US accuses Turkey and PKK of arming children
The State Department lists, in its annual report, Turkey and the PKK as either using children as soldiers in war or supporting groups that arm children to fight.

In its annual report on human trafficking, the US State Department accused Turkey of negligence in the fight against human trafficking.

The United States has also accused Turkey of supporting some rebel groups in Syria that use children as soldiers in war.

"Human rights groups and international organizations have reported that the Turkish government is providing logistical and financial support to the Syrian armed groups that have recruited children as soldiers," the report said.

A senior State Department official told reporters on Thursday, July 1, that Ankara has provided “tangible support” to the Syrian National Army’s Sultan Murad faction, including transit through Turkish territory during the reporting period of April 2020 through March 2021.

“This is the first time a NATO member has been listed in the child soldier prevention act list," the official said. "As a respected regional leader and member of NATO, Turkey has the opportunity to address this issue, the recruitment and use of child soldiers in Syria and Libya.”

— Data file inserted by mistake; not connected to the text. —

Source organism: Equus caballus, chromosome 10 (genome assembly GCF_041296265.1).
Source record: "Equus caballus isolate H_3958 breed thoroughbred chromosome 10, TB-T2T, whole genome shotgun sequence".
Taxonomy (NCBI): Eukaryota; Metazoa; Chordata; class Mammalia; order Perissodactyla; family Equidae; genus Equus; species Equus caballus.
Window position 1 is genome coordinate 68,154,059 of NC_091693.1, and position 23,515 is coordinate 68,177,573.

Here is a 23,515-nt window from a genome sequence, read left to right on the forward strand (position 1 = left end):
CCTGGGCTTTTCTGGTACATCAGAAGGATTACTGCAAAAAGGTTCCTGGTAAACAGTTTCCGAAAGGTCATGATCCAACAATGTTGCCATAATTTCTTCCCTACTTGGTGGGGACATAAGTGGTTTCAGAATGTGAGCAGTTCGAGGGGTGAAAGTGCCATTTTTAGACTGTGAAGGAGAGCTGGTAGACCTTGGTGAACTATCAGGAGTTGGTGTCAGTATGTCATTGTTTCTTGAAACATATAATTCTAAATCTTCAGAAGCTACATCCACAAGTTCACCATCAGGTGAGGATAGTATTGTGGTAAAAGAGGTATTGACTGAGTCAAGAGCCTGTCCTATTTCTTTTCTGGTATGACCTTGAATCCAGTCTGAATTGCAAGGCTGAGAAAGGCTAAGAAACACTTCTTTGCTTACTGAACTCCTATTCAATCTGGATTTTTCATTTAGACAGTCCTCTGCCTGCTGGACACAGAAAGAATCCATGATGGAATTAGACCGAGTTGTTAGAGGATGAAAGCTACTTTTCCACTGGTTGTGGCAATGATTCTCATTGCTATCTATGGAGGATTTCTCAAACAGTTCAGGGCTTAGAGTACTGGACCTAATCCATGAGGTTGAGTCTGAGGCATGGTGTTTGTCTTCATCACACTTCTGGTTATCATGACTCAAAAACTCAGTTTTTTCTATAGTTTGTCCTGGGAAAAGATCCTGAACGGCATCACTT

Previous reports have stated how Turkey-backed factions, including the Sultan Murad division, recruited Syrian children to fight on behalf of the Government of National Accord in Libya. The United Nations says both Turkey and Russia, which have supported opposite sides in both the Syrian and Libyan civil wars, deployed Syrians to fight in the North African country.

The State Department’s report also lists Syria as a “Tier 3” country, the category for governments doing the least to combat human trafficking. The report accused Damascus of continuing to “arrest, detain, and severely abuse trafficking victims, including child soldiers, and punished them for unlawful acts traffickers compelled them to commit.”

The Islamic State (ISIS), Hayat Tahrir al-Sham in northwest Syria and other terrorist groups “forced, coerced, or fraudulently recruited foreigners,” including Central Asian and Western women, to join them. The report said many of the women held alongside the families of ISIS fighters at al-Hol and other displacement camps may be unidentified trafficking victims.

The US State Department also has accused, in its annual anti-trafficking report, the Kurdistan Workers' Party (PKK) of using children for military purposes and as soldiers in war.

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